Remember that great advice you got ten years ago that is entirely irrelevant to your career and you wonder why you're still following it? Remember that industry that would be perfect for your career that is now a smoking economic ruin of failed dreams, bad ideas, and lawsuits against the accounting firms?
Or do you remember that piece of advice that stuck with you since childhood? That helpful concept that you got from someone much older than you that got it from some else?
We get experiences and advice that are useful for our lives, and useful at best for a limited time. Some things are seemingly forever – some lessons are not.
The fact that some lessons are not applicable forever due to a changing economy, changing life, etc. is what I christen "Wisdom Rot." Some great wisdom isn't good forever.
Wisdom Rot can set in any time – technical changes, career changes (in that the wisdom is no longer relevant to you), political changes, economic changes, etc. Two years ago I was told cold resume mailings were useless – now I'm hearing they're part of a good long term plan. Social Media like we have now wasn't relevant a decade ago, while video production abilities have changed the market from twenty years ago.
It's necessary in your life and career to look for signs of Wisdom Rot – what is it you were told is no longer true or relevant. You may find yourself operating under thoughts and ideas that are no longer relevant – and haven't been relevant for some time. It's easy to miss this because we don't think about it, and because we've adopted some ideas as the truth.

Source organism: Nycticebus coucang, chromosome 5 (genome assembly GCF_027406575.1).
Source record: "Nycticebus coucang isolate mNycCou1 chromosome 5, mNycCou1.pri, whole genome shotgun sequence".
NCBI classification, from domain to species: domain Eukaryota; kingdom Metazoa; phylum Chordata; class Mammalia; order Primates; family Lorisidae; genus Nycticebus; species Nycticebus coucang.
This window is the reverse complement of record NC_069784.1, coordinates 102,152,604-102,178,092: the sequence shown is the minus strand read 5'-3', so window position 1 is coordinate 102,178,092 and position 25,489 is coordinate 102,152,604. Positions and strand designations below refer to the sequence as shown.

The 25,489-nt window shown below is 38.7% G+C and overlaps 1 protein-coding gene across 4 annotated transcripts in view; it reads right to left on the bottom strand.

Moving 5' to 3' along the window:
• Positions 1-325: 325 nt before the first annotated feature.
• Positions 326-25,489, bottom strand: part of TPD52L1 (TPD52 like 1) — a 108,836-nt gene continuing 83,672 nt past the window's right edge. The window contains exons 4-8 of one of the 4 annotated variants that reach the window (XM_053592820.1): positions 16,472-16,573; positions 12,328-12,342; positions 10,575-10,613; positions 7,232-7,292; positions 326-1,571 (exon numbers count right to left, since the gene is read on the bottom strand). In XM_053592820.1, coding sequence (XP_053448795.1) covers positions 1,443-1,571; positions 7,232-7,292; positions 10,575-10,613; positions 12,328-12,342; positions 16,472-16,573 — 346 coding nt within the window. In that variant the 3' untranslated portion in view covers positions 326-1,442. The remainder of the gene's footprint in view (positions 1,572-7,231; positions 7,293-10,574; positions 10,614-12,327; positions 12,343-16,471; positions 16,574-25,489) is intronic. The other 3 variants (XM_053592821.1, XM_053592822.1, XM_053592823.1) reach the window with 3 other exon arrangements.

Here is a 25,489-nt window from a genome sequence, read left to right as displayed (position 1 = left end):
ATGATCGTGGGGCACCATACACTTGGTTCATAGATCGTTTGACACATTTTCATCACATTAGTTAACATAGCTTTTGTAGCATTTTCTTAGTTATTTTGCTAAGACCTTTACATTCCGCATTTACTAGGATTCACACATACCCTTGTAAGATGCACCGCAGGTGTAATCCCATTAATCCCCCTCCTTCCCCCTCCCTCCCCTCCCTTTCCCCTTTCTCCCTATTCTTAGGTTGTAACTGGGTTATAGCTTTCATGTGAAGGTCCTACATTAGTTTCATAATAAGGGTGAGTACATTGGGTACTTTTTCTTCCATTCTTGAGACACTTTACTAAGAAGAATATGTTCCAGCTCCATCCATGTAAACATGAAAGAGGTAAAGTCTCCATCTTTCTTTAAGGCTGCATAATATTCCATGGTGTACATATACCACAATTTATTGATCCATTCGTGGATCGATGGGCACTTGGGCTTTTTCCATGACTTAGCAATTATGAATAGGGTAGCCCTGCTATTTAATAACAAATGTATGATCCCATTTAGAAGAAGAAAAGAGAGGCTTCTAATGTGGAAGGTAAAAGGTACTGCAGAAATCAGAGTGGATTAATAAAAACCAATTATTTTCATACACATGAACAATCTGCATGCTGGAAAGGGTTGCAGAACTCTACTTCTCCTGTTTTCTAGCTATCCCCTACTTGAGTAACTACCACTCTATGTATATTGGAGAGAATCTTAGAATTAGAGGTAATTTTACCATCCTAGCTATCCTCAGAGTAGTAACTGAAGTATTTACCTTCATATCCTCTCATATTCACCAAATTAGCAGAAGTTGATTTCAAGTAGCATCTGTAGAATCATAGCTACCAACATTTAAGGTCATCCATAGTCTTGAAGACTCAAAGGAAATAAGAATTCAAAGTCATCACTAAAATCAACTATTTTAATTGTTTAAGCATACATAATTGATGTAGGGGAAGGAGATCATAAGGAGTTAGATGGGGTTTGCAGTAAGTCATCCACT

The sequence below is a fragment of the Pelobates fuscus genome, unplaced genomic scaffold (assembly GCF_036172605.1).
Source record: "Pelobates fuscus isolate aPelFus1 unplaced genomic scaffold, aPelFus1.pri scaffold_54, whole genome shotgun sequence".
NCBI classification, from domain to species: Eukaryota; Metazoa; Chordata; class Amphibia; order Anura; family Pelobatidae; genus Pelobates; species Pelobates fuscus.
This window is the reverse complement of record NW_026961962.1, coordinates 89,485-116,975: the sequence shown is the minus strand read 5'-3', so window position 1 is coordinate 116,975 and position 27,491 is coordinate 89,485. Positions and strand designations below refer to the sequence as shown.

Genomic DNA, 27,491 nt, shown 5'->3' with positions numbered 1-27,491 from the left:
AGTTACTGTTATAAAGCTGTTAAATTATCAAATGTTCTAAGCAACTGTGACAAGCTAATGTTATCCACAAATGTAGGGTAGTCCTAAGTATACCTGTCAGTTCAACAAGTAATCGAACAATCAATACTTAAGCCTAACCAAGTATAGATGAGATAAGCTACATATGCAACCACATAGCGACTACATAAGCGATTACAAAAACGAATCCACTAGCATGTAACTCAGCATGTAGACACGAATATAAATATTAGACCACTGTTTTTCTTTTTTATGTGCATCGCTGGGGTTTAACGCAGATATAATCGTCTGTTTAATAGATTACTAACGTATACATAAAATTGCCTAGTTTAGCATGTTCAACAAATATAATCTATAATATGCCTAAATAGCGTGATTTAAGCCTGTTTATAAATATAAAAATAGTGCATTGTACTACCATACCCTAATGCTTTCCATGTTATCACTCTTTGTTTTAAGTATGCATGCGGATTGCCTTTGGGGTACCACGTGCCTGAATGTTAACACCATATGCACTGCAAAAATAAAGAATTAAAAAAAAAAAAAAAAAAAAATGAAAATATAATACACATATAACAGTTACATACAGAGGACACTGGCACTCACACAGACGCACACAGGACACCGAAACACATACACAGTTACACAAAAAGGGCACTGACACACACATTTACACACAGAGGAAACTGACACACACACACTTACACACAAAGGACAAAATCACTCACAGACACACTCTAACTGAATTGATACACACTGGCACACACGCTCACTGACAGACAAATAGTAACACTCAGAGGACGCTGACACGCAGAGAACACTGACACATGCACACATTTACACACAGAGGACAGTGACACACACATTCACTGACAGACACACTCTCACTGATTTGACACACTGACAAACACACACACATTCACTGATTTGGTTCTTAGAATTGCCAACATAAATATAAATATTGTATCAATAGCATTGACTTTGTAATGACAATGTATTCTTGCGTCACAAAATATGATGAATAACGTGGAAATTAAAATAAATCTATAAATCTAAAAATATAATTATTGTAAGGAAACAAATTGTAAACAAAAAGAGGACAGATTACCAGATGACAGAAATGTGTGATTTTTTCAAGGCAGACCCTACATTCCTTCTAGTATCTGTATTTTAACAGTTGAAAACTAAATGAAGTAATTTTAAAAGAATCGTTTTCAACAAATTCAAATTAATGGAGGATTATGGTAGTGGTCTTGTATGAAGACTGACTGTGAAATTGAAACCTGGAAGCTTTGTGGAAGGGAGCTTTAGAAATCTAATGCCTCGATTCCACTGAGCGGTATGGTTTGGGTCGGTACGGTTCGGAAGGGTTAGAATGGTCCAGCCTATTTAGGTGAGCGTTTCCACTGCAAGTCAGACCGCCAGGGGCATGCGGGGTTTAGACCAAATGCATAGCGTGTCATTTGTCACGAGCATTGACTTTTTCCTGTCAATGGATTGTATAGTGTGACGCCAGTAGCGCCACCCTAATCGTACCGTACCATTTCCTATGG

It's also important to do so because you'll also find what is still relevant in your life – more relevant or even timeless wisdom. A good review of presumptions and touchstones in our life is worth it.
I recall at one time it was conventional wisdom that video games were for teen-and-twenty something men. This is long passed. I recall when computers were "just a fad" and now my mother uses a computer to track a memorabilia collection.
In those of us in fannish and geeky areas, where inaccurate stereotypes, advanced technology, deep passions, and fast-moving changnes come together, we're probably more vulnerable to wisdom rot than others. Accounting hasn't changed that much, but anime distribution and social media certainly has.
Look out for Wisdom Rot.
– Steven Savage